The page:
Jarman has taught two Writing Flag courses in past semesters, and the course he is currently teaching also carries the Cultural Diversity Flag. While reflecting on what sets Writing Flag courses apart from unflagged courses with writing projects, he explains how important personalized feedback is to student success.
“Even an ungraded assignment with personalized feedback could impact a student’s work later in the semester dramatically. This has led me to reflect a lot on what kinds of feedback to build into a course, as well as to think carefully about the substance of my written comments on student work.”
He believes CSEF has a complicated responsibility in managing flags — to assure that students studying in many different departments can acquire the same skills. This requires special focus not just on course content and deliverables, but on pedagogy.
“In the case of the Writing Flag in particular, exploring the writing process is the primary goal, so it is key that instructors teach in a way that centers writing as a process rather than focusing exclusively on finished writing as a product.”
Jarman also sees the Writing Flag as one of the most flexible in terms of course creation. “I could imagine a course on nearly any topic being designed to meet the Writing Flag requirements,” he says. “I think writing courses that focus on the different definitions of good writing depending on genre, discipline, or cultural background are particularly exciting though, so, perhaps some kind of comparative Writing Flag course would be interesting.”
Kaitlyn Farrell Rodriguez (PhD candidate, English, College of Liberal Arts) serves on the committee that oversees both the Cultural Diversity in the United States and Global Cultures Flags. Her own academic interests lie in modern drama, performance studies, and feminist theater with a focus on early-20th century American drama. Currently, Farrell Rodriguez is researching presentations of women’s reproductive agency and anxiety on stage in relation to major sociopolitical events. She sees courses that carry the Cultural Diversity and Global Cultures Flags as essential opportunities for students to develop the empathy and communication skills necessary to be ethical scholars and citizens.
“These courses provide us with access to information about the histories and lived experiences of other individuals, and ask us to reflect on our own positionalities and biases which may be hindering our ability to acknowledge and then dismantle white supremacy and other systemic barriers. We are living at a crucial turning point in our country’s history, and it’s our responsibility to collectively educate ourselves so that we can become advocates for the equity and equality that we have always ideologically craved as a nation. In classrooms, we are able to grow by listening, and learning to apologize and make amends when we make mistakes.”
Farrell Rodriguez also envisions new ways to prepare and encourage faculty that may have considered teaching either a Cultural Diversity or Global Cultures Flag.
“I would like to see a comprehensive anti-racist pedagogy course offered for all instructors, whether they are faculty members, staff, or graduate instructors. Though this course would not carry a Culture Diversity or Global Cultures Flag itself, it would equip instructors with the resources, community, and confidence they need to teach courses that carry the CD and GC Flags responsibly. As instructors, we have an ethical duty to the students we teach to continue our training, and I think that our priority should be to collectively focus on anti-racist pedagogy at this time.”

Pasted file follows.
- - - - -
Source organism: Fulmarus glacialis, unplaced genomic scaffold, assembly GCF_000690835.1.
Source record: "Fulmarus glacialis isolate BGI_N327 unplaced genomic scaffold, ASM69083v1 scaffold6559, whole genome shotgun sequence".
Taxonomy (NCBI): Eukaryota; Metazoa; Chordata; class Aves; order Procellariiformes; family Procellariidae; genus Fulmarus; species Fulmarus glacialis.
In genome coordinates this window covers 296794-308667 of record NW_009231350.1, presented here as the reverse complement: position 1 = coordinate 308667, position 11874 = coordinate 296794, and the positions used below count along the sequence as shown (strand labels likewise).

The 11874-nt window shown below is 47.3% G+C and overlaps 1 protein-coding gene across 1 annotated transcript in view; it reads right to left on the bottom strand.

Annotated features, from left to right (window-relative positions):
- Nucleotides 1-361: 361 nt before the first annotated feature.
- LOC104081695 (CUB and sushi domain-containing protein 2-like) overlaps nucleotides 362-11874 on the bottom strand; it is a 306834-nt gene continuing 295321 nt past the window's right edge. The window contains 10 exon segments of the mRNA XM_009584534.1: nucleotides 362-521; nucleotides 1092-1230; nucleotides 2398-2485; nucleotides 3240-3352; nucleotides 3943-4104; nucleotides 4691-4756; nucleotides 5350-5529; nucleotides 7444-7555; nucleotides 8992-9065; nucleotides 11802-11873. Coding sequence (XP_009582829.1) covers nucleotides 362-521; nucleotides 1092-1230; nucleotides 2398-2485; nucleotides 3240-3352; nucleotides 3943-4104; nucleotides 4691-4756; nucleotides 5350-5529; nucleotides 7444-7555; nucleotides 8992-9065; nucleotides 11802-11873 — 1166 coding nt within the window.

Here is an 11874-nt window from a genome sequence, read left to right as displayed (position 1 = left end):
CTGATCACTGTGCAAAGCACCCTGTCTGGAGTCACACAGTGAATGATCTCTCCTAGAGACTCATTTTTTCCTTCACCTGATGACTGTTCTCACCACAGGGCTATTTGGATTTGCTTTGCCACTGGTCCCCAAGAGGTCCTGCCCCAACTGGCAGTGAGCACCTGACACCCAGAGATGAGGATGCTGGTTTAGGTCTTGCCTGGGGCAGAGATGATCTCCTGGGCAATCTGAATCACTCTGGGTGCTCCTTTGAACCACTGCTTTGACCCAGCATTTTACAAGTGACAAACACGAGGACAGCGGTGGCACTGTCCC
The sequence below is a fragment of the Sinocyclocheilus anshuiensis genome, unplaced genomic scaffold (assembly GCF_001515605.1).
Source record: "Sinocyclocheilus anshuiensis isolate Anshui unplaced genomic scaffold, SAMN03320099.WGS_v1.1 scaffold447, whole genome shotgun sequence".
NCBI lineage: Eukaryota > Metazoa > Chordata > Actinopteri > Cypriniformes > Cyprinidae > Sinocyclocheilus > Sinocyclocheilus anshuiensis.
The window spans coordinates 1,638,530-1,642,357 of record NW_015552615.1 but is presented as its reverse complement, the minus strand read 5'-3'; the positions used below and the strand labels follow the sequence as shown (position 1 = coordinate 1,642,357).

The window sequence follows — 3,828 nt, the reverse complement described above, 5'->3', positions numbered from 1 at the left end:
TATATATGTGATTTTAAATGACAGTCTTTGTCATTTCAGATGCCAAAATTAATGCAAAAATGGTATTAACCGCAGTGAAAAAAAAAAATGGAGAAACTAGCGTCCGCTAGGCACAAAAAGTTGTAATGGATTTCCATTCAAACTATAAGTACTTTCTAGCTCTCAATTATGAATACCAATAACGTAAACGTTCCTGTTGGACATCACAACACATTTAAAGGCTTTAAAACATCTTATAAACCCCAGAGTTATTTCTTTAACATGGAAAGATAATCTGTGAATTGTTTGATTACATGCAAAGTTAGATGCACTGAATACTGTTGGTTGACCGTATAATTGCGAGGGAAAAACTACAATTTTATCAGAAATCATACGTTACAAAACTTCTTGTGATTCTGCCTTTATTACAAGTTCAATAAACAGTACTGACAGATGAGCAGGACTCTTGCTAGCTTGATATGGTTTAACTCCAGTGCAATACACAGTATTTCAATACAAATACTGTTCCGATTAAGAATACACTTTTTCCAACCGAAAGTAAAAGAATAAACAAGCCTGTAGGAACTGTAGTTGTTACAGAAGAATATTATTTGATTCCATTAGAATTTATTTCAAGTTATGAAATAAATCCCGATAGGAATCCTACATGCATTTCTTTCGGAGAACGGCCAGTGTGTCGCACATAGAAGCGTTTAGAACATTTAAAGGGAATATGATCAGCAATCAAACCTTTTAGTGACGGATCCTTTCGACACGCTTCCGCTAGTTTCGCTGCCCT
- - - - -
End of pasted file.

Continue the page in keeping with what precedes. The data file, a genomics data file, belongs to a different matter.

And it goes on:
Her experiences as both a teaching assistant and instructor of record for Writing and Global Cultures Flags — as well as a graduate teaching consultant at UT’s Faculty Innovation Center — have framed Farrell Rodriguez’s approach to course design and student engagement: “I assign more frequent, shorter, and lower-stakes papers throughout the semester so that students receive consistent formative feedback and have opportunities to revise. This model has helped my students feel more confident in writing as a process that involves multiple stages of drafting, revising, and, whenever possible, collaboration through peer review.”
Independent Inquiry Flag graduate student representative Emily Lessig (Ph.D. candidate, Integrative Biology’s Ecology, Evolution, and Behavior, College of Natural Sciences) works in the Hofmann lab to study social cognition in African cichlid fish. Her research takes an integrative approach to examine how fish can respond to social information behaviorally and neurologically.
Lessig explains that, “An important part of being a good scholar is being able to think independently and present work to others; this often demonstrates true mastery of a given topic.“ Courses across all disciplines can carry the Independent Inquiry Flag, so she believes it is important to determine what criteria are critical for this flag in the broadest sense.
“In order for these courses to be successful in promoting independent inquiry, there are many factors that need to be considered and criteria that need to be met. For example: independent inquiry should be considered the culmination of a semester’s work rather than just one exercise.”
Lessig has served as TA for Principles of Animal Behavior, which is both an Experiential Learning Initiative course and an Independent Inquiry Flag course. Working on this course encouraged her to serve as a graduate representative for CSEF and be more involved in the flagged courses on campus.
“A large portion of the course was dedicated to students designing and conducting their own research projects, writing them up into papers, and giving presentations on them. It was great to see students applying what they had learned in lecture — as well as previous biology courses — to their research projects; they took so much pride in the end results. This is something that I really love about the Independent Inquiry Flag: because students are coming up with the ideas themselves, they have fun and put great effort into their work.”
You can learn more about the criteria for flags, as well as the process of incorporating flags into an existing course, on the Center for Skills and Experience Flags website.